The "^" and "v" markers show how, when a bit flips in the parent walk, the corresponding bit flips the opposite way, between the end of the previous child walk and the start of the next. (We're producing adjacent binary bits here.) Here's the Python function that calculates the child start and end corners as suggested by the last two columns of the table:i parent(i) child0 000 000 child_start(0)=parent(0) 001 child_end(0) =parent(1) ^ (flip) v 1 001 000 child_start(1)=parent(0) 010 child_end(1) =parent(3) ^ v 2 011 000 child_start(2)=parent(0) 010 child_end(2) =parent(3) v ^ 3 010 011 child_start(3)=parent(2) 111 child_end(3) =parent(5) ^ v 4 110 011 child_start(4)=parent(2) 111 child_end(4) =parent(5) ^ v 5 111 110 child_start(5)=parent(4) 100 child_end(5) =parent(7) v ^ 6 101 110 child_start(6)=parent(4) 100 child_end(6) =parent(7) v ^ 7 100 101 child_start(7)=parent(6) 100 child_end(7) =parent(7)

def child_start_end( parent_start, parent_end, mask, i ): start_i = max( 0, ( i - 1 ) & ~1 ) # next lower even number, or 0 end_i = min( mask, ( i + 1 ) | 1 ) # next higher odd number, or mask child_start = gray_encode_travel( parent_start, parent_end, mask, start_i ) child_end = gray_encode_travel( parent_start, parent_end, mask, end_i ) return child_start, child_end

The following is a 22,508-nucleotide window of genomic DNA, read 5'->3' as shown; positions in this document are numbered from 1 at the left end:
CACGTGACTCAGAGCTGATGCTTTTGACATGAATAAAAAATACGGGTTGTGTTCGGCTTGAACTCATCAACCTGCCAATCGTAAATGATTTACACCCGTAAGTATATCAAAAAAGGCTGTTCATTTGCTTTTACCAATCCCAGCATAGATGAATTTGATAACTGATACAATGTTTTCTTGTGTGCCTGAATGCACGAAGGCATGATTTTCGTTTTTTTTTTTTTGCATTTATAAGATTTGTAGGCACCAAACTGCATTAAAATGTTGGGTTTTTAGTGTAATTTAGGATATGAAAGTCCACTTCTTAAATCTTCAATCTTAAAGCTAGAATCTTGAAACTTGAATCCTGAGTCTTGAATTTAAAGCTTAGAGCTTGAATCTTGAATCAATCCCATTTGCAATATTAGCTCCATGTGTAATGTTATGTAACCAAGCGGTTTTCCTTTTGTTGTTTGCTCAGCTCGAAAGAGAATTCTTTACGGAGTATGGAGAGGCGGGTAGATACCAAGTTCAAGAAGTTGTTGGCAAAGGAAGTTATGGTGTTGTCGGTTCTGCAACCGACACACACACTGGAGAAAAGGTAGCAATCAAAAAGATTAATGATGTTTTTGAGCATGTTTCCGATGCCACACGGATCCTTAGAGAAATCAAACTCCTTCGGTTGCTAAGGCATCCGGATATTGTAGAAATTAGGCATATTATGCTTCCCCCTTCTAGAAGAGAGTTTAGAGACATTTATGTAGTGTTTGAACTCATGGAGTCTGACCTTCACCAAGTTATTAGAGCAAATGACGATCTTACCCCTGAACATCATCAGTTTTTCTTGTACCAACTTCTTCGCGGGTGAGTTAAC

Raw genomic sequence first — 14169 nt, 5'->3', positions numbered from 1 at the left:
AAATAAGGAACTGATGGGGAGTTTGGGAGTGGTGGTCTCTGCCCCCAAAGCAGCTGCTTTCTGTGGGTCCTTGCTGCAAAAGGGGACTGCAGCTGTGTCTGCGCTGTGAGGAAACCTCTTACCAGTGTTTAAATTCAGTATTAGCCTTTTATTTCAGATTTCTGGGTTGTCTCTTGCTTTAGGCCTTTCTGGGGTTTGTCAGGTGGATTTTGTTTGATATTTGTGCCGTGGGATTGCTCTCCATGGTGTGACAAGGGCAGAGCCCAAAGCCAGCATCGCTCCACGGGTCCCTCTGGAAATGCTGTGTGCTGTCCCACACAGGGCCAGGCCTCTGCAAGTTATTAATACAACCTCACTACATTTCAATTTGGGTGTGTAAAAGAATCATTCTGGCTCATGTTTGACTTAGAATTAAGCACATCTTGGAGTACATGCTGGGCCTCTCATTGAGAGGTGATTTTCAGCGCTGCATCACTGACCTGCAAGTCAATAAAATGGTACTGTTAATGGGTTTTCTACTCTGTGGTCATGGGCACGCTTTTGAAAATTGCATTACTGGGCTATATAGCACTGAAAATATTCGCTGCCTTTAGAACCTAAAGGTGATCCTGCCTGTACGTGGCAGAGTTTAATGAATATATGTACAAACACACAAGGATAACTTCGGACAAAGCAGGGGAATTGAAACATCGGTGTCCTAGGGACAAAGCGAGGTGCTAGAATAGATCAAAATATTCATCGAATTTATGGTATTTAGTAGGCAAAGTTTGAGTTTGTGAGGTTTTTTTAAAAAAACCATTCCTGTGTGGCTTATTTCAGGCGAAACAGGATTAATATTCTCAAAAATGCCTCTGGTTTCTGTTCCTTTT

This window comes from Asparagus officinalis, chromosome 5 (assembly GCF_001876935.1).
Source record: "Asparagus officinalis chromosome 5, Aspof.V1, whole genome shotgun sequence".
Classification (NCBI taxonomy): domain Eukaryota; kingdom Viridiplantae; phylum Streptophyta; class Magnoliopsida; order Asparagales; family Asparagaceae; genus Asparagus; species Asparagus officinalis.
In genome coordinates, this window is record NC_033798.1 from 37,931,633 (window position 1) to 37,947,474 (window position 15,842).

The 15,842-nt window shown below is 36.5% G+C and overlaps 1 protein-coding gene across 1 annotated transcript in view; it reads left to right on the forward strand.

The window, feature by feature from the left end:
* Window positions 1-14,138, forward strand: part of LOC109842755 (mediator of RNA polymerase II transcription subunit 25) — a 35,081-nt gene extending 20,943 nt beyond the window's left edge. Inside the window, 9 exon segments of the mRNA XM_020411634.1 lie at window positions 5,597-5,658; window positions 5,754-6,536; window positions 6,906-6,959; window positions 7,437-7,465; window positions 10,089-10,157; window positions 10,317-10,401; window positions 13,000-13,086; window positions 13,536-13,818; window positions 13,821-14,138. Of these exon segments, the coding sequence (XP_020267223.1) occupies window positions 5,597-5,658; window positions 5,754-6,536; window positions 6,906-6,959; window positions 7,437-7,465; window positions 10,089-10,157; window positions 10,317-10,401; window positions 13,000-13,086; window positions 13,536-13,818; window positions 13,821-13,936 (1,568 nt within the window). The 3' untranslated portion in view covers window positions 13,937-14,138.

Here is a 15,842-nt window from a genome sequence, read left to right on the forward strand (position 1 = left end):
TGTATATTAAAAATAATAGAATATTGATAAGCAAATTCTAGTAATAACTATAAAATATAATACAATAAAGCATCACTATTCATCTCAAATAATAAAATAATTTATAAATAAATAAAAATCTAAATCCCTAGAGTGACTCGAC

We decree that the point with index zero is
the origin point,
and that the first step shall be in the x direction.
With our modified Gray code, that means the first level- zero unit cube
*travels* the y dimension.
Our child- orientation method always makes the first child of a parent
travel the
same dimension as the parent's first step. So the level- one parent
first steps along y, and travels along z. The level- two parent
first steps along z, and so forth. So the orientation of origin-
cubes rotates one dimension-- one bit to the right within the *D*-bit
word-- for each level of size. In the following function to handle this,
the number of dimensions is nD
and the number of levels is nChunks:

def initial_start_end( nChunks, nD ): # This orients the largest cube so that # it's start is the origin (0 corner), and # the first step is along the x axis, regardless of nD and nChunks: return 0, 2**( ( -nChunks - 1 ) % nD ) # in Python 0 <= a % b < b.